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Digital technology has revolutionised healthcare system greatly, improving the patient care as well as outcomes. In the near future, you may not be required to visit a clinic or hospital to get your blood haemoglobin levels checked. Also, you may not have to go through the painful blood test.
Soon, smartphone images of a person’s eyelids may help detect blood haemoglobin levels — a protein in red blood cells that carries oxygen. This is possible, thanks to a new smartphone app developed by a team of researchers from Purdue University in the US.
This new approach will enable remote testing of blood haemoglobin levels for detecting anaemia, acute kidney injury and haemorrhages, the researchers noted.
Using software, the researchers transformed the built-in camera of a smartphone into a hyperspectral imager that reliably measures haemoglobin levels. Interestingly, it doesn’t require any hardware modifications or accessories.
For their innovation, the researchers have used a technique known as spectral super-resolution spectroscopy. This technique can virtually convert photos acquired with low-resolution systems such as a smartphone camera into high-resolution digital spectral signals.
Why the eyelids and not any other body parts?
The researchers selected the inner eyelid as a sensing site because microvasculature is easily visible there. Plus, it is easy to access and has relatively uniform redness. Moreover, the inner eyelid is also not affected by skin colour, which eliminates the need for any personal calibrations.
How the new technique works?
The new technique requires a patient to pull down the inner eyelid to expose the small blood vessels underneath. A healthcare professional or trained person then uses the new smartphone app to take pictures of the eyelids.
Applying a spectral super-resolution algorithm, the detailed spectral information from the camera’s images is extracted. Another computational algorithm then quantifies the blood haemoglobin content by detecting its unique spectral features.
The mobile app comes with several features that help stabilise smartphone image quality and synchronize the smartphone flashlight to obtain consistent images. There are also eyelid-shaped guidelines on the screen to ensure that users maintain a consistent distance between the smartphone camera and the patient’s eyelid.
A pilot clinical test with over 150 volunteers showed that the mobile health test could provide measurements comparable to traditional blood tests. The prediction errors for the smartphone app were found to be within five to 10 per cent of those measured with blood tests.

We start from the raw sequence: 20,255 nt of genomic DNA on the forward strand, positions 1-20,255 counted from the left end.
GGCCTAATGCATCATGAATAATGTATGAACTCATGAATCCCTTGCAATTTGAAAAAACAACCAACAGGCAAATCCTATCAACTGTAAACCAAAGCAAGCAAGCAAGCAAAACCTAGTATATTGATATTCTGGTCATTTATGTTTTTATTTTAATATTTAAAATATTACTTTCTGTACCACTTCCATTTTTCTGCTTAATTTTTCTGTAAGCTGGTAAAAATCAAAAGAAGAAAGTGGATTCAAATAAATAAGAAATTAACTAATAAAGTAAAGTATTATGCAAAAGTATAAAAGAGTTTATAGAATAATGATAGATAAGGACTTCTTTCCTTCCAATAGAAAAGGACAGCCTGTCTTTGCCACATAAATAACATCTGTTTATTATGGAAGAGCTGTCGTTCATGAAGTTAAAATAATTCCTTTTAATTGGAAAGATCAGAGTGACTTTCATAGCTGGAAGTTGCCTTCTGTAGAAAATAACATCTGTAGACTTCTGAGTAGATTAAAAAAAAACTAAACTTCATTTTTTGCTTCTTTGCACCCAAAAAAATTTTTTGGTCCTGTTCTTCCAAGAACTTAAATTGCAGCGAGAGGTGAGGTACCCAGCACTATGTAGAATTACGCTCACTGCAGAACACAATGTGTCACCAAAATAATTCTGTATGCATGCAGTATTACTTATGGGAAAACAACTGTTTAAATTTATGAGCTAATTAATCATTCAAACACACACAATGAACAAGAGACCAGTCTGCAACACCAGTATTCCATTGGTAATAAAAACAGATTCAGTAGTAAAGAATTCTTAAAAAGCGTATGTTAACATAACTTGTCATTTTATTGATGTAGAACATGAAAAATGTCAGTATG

The study is published in the Optica journal.
Haemoglobin: What it is and what role it plays in your body?
Haemoglobin (Hb) is a protein found in your red blood cells that carries oxygen to your body’s organs and tissues. It also transports carbon dioxide from your organs and tissues back to your lungs. It is this protein that gives blood its red colour.
Haemoglobin levels vary from person to person depending on age, sex, race. Men usually have higher haemoglobin levels than women. The normal range for haemoglobin is:
- For men, 13.5 to 17.5 grams per deciliter
- For women, 12.0 to 15.5 grams per deciliter
- Normal ranges for children vary with age and sex.
If your haemoglobin level is lower than the normal range, it means you have a low red blood cell count. This condition is called anaemia. There are many causes of anaemia, but iron deficiency is most common cause of this condition. Iron is essential because it helps your body to make haemoglobin. Anaemia can also be cause by vitamin deficiencies, bleeding and chronic diseases.
If your haemoglobin is higher than normal level, it may be due to these reasons:
- Polycythemia vera — a blood disorder that occurs when your bone marrow makes too many red blood cells
- Lung disease
- Living at a high altitude
- Heavy smoking
- Excessive vomiting
- Extreme physical exercise
A haemoglobin test can be done as part of a routine check-up to screen for the above health problems.
With inputs from IANS
Source : https://www.thehealthsite.com/diseases-conditions/now-smartphone-can-measure-your-haemoglobin-levels-what-this-protein-does-in-your-body-747065/